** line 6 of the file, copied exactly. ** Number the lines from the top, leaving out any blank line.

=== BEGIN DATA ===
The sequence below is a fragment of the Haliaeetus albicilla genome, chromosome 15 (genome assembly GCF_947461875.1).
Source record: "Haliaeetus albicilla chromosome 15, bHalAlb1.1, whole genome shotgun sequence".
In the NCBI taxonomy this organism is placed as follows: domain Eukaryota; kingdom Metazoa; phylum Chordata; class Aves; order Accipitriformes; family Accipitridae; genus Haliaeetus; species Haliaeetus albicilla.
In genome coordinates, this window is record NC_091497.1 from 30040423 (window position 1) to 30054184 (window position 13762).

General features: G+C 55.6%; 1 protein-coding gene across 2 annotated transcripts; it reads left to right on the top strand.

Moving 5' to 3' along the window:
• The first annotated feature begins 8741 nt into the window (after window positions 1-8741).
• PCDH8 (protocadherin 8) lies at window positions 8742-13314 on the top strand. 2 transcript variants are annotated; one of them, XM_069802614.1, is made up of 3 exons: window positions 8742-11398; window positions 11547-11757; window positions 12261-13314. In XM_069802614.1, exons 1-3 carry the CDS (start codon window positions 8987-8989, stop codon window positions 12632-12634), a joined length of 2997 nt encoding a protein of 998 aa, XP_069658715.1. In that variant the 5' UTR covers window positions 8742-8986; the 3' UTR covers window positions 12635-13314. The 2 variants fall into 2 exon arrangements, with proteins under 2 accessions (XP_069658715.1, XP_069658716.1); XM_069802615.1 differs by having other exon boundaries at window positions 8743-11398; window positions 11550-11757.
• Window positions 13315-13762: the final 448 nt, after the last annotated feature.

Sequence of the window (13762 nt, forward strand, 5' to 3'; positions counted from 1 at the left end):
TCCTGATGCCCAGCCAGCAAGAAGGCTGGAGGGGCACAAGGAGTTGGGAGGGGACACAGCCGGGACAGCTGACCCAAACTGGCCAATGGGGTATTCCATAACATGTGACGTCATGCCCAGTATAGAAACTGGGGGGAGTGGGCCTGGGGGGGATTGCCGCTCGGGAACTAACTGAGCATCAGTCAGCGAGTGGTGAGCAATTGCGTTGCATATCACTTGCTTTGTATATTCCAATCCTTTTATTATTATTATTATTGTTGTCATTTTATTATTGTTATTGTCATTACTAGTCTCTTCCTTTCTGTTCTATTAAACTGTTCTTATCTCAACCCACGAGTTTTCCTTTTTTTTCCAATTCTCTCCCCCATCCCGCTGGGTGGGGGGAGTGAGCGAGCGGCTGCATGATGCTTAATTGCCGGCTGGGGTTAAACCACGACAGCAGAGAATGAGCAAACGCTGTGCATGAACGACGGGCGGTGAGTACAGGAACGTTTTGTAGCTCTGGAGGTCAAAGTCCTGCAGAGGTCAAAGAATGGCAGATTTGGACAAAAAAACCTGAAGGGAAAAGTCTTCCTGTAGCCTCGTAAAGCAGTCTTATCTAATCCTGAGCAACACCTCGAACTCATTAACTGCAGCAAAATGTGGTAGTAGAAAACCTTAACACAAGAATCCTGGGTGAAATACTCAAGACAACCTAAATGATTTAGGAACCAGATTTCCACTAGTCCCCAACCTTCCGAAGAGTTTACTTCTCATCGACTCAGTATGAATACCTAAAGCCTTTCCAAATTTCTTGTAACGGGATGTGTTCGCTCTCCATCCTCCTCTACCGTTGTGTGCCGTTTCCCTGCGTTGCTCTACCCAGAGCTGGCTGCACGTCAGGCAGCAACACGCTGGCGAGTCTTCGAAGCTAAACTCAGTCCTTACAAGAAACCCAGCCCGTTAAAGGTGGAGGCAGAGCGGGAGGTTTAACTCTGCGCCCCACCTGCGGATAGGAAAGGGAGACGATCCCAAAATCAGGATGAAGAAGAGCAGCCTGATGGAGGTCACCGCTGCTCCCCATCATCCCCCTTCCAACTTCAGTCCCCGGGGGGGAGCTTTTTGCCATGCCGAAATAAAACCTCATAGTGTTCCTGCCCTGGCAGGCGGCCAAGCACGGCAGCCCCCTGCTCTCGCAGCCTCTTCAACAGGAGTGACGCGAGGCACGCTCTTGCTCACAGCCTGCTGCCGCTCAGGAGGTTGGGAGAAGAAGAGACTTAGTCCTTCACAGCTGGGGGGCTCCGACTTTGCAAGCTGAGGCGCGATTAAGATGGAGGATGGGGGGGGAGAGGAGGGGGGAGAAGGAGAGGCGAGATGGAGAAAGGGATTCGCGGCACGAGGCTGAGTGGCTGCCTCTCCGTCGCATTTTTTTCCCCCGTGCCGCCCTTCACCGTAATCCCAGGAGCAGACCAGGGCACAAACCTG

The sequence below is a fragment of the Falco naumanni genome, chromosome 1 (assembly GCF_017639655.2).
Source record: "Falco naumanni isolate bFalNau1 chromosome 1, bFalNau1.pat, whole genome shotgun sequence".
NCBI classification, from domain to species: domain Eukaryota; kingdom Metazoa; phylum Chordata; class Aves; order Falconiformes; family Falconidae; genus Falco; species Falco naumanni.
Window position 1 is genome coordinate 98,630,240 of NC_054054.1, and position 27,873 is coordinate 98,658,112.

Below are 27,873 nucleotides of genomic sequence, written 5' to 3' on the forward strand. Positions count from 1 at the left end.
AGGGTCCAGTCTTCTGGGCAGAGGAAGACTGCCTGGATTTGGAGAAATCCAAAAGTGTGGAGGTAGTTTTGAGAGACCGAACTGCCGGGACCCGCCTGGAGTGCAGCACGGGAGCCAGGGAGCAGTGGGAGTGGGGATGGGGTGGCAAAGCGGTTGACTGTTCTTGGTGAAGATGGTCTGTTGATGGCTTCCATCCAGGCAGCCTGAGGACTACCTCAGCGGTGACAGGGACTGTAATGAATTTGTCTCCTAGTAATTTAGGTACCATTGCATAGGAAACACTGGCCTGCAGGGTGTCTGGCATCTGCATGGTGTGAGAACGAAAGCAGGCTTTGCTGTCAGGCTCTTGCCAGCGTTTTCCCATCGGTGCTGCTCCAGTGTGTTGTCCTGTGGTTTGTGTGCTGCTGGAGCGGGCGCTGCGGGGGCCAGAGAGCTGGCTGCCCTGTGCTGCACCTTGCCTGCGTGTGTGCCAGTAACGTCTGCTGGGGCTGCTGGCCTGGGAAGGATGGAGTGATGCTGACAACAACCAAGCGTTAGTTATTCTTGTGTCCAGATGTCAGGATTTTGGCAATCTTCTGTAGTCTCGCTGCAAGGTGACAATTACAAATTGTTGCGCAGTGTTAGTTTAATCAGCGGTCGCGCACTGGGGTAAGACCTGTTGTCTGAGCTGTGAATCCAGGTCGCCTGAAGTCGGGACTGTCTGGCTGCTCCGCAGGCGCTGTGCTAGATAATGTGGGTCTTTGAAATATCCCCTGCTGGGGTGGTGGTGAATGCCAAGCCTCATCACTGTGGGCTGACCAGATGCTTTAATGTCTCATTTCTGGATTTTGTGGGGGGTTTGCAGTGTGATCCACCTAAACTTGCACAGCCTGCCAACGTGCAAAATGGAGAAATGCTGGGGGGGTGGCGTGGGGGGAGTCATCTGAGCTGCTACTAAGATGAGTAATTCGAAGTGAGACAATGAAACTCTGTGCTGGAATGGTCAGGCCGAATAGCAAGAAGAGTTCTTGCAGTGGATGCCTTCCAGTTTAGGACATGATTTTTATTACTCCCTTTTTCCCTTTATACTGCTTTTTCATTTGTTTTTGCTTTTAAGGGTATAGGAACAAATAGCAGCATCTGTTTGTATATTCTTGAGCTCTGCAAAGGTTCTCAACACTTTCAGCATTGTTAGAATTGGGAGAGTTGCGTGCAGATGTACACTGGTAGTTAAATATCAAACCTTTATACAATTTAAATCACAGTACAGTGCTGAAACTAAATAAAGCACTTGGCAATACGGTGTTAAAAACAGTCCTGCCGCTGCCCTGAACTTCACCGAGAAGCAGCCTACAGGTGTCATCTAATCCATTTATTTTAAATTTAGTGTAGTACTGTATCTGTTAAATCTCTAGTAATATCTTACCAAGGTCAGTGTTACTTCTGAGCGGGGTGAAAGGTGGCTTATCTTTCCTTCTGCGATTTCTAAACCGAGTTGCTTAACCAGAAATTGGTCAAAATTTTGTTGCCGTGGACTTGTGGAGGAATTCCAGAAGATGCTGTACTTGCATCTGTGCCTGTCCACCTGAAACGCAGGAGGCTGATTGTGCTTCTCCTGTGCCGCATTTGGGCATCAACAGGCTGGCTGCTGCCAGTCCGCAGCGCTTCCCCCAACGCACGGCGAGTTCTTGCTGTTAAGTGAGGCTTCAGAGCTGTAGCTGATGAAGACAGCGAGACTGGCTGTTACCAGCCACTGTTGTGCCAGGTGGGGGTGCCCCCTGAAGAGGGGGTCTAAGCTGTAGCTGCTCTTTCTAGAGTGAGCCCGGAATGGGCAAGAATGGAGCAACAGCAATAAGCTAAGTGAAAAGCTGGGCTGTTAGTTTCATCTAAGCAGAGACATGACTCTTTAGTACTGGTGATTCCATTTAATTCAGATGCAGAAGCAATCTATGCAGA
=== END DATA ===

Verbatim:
Moving 5' to 3' along the window: